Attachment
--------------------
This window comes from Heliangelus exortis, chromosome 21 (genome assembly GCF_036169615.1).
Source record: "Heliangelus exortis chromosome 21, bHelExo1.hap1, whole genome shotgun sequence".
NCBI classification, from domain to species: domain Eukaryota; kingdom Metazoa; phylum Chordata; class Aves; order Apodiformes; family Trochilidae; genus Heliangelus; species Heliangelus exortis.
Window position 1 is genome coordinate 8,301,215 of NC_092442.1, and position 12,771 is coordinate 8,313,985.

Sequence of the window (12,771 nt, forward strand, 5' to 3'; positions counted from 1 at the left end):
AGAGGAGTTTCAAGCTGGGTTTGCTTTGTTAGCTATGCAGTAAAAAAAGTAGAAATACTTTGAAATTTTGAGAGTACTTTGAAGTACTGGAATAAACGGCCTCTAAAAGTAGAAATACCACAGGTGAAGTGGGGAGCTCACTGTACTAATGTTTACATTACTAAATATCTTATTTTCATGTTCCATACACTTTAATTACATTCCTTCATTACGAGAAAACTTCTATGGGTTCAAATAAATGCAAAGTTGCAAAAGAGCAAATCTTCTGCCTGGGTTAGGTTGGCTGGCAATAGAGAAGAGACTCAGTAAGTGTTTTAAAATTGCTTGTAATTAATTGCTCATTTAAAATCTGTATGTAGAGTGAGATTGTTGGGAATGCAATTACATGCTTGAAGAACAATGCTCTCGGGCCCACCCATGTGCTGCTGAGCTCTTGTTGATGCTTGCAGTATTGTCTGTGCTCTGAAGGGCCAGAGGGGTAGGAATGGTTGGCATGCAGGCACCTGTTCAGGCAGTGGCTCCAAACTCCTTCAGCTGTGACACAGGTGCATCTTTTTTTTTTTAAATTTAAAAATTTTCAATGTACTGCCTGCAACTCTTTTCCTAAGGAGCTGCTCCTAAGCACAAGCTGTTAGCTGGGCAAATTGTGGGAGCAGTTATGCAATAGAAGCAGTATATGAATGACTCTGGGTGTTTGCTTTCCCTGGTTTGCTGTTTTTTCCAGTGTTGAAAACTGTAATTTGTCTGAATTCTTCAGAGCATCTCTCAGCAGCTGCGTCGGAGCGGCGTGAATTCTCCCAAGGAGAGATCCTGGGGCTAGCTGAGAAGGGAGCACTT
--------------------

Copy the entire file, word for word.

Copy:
This window comes from Heliangelus exortis, chromosome 21 (genome assembly GCF_036169615.1).
Source record: "Heliangelus exortis chromosome 21, bHelExo1.hap1, whole genome shotgun sequence".
NCBI classification, from domain to species: domain Eukaryota; kingdom Metazoa; phylum Chordata; class Aves; order Apodiformes; family Trochilidae; genus Heliangelus; species Heliangelus exortis.
Window position 1 is genome coordinate 8,301,215 of NC_092442.1, and position 12,771 is coordinate 8,313,985.

Sequence of the window (12,771 nt, forward strand, 5' to 3'; positions counted from 1 at the left end):
AGAGGAGTTTCAAGCTGGGTTTGCTTTGTTAGCTATGCAGTAAAAAAAGTAGAAATACTTTGAAATTTTGAGAGTACTTTGAAGTACTGGAATAAACGGCCTCTAAAAGTAGAAATACCACAGGTGAAGTGGGGAGCTCACTGTACTAATGTTTACATTACTAAATATCTTATTTTCATGTTCCATACACTTTAATTACATTCCTTCATTACGAGAAAACTTCTATGGGTTCAAATAAATGCAAAGTTGCAAAAGAGCAAATCTTCTGCCTGGGTTAGGTTGGCTGGCAATAGAGAAGAGACTCAGTAAGTGTTTTAAAATTGCTTGTAATTAATTGCTCATTTAAAATCTGTATGTAGAGTGAGATTGTTGGGAATGCAATTACATGCTTGAAGAACAATGCTCTCGGGCCCACCCATGTGCTGCTGAGCTCTTGTTGATGCTTGCAGTATTGTCTGTGCTCTGAAGGGCCAGAGGGGTAGGAATGGTTGGCATGCAGGCACCTGTTCAGGCAGTGGCTCCAAACTCCTTCAGCTGTGACACAGGTGCATCTTTTTTTTTTTAAATTTAAAAATTTTCAATGTACTGCCTGCAACTCTTTTCCTAAGGAGCTGCTCCTAAGCACAAGCTGTTAGCTGGGCAAATTGTGGGAGCAGTTATGCAATAGAAGCAGTATATGAATGACTCTGGGTGTTTGCTTTCCCTGGTTTGCTGTTTTTTCCAGTGTTGAAAACTGTAATTTGTCTGAATTCTTCAGAGCATCTCTCAGCAGCTGCGTCGGAGCGGCGTGAATTCTCCCAAGGAGAGATCCTGGGGCTAGCTGAGAAGGGAGCACTT